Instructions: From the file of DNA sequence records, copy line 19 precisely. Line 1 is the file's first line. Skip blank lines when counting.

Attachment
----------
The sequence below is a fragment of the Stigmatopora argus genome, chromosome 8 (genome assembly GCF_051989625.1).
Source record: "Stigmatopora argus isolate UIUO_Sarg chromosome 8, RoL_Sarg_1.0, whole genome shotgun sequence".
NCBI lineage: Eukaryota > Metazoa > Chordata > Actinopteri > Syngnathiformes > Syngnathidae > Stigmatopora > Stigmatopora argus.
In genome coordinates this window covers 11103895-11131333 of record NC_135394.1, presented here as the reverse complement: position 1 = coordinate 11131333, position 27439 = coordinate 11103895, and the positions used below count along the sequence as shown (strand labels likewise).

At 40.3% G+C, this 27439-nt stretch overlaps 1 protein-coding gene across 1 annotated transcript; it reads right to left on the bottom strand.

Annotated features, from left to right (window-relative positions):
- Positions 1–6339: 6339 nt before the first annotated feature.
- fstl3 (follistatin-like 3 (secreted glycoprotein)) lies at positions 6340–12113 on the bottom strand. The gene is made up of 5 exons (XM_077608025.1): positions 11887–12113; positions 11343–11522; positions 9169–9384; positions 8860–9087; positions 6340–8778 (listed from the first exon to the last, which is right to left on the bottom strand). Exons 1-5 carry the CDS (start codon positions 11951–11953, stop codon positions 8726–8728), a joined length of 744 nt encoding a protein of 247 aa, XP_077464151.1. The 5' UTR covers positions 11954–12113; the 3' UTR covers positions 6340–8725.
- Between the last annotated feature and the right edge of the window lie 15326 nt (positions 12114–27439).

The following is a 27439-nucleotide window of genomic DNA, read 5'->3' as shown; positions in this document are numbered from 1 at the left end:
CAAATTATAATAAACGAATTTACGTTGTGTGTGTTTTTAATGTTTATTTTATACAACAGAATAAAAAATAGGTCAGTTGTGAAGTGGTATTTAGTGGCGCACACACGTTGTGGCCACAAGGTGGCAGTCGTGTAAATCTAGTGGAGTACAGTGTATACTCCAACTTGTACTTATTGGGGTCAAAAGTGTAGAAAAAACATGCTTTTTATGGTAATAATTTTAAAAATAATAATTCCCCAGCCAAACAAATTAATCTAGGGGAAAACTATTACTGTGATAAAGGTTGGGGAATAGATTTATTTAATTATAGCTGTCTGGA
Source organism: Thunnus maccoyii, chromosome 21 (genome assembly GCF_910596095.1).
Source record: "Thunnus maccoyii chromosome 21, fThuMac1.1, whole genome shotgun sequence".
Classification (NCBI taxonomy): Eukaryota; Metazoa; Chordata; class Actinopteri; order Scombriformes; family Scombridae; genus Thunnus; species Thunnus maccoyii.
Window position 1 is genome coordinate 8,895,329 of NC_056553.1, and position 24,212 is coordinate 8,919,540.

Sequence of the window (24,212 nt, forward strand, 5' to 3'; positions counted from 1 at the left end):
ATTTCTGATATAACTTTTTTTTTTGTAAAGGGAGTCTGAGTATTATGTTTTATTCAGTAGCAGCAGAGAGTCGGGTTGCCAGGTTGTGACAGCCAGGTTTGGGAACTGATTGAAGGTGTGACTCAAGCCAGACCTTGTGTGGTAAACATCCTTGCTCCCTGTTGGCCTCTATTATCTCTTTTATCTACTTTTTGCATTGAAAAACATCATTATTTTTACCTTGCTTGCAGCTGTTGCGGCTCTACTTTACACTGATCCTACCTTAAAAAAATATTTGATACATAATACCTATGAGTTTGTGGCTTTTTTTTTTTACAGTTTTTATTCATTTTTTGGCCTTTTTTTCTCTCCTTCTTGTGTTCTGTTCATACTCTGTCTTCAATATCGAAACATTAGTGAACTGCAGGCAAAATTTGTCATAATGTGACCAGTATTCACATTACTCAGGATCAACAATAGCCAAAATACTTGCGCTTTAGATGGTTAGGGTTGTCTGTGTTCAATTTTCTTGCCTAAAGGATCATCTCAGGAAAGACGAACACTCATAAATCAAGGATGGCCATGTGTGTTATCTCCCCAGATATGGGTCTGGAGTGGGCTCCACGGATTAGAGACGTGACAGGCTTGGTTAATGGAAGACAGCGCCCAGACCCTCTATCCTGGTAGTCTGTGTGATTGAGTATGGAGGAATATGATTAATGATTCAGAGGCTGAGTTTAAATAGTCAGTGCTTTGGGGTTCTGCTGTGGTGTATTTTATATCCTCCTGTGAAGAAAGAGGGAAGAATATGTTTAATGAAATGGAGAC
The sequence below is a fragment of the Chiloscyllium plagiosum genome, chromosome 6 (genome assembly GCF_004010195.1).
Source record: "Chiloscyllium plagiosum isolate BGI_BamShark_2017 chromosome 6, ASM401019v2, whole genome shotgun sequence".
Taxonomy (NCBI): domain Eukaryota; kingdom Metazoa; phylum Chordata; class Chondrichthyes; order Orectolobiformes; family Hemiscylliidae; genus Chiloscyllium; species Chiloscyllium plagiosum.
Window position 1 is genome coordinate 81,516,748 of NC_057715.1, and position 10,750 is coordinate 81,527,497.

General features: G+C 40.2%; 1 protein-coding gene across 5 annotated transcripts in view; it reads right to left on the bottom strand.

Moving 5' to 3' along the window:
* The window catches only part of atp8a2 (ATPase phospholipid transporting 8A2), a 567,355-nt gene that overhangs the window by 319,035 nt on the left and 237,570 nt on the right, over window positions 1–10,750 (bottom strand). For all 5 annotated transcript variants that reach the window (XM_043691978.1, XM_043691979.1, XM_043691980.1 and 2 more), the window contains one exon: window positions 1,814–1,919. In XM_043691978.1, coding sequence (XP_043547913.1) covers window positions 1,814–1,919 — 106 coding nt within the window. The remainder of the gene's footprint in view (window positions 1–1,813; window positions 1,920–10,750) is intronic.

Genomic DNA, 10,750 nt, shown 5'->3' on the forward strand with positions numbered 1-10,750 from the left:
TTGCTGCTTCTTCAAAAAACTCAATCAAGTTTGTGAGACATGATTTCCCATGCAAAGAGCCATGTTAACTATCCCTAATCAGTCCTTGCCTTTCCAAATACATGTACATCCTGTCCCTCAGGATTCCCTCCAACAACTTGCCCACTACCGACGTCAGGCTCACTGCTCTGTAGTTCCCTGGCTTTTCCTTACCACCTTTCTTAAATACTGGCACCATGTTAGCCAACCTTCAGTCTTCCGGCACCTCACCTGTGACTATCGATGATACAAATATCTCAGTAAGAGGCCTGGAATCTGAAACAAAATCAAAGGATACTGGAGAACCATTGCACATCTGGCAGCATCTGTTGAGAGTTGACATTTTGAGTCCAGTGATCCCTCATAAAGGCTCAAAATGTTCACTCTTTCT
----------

Source record: "Chiloscyllium plagiosum isolate BGI_BamShark_2017 chromosome 6, ASM401019v2, whole genome shotgun sequence".